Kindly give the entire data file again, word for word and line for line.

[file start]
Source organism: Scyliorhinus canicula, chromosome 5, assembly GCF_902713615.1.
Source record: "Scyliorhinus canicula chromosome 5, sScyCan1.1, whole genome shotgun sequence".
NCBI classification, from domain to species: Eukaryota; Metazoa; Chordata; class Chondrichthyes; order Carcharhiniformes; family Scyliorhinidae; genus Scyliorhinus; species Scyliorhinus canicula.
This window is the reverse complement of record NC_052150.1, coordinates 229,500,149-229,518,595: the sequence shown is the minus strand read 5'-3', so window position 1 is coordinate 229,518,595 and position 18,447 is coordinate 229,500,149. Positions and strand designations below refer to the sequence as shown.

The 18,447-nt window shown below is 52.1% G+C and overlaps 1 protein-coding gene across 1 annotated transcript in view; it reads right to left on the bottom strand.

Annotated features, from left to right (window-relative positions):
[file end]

Source organism: Scyliorhinus canicula, chromosome 5, assembly GCF_902713615.1.
Source record: "Scyliorhinus canicula chromosome 5, sScyCan1.1, whole genome shotgun sequence".
NCBI classification, from domain to species: Eukaryota; Metazoa; Chordata; class Chondrichthyes; order Carcharhiniformes; family Scyliorhinidae; genus Scyliorhinus; species Scyliorhinus canicula.
This window is the reverse complement of record NC_052150.1, coordinates 229,500,149-229,518,595: the sequence shown is the minus strand read 5'-3', so window position 1 is coordinate 229,518,595 and position 18,447 is coordinate 229,500,149. Positions and strand designations below refer to the sequence as shown.

The 18,447-nt window shown below is 52.1% G+C and overlaps 1 protein-coding gene across 1 annotated transcript in view; it reads right to left on the bottom strand.

Annotated features, from left to right (window-relative positions):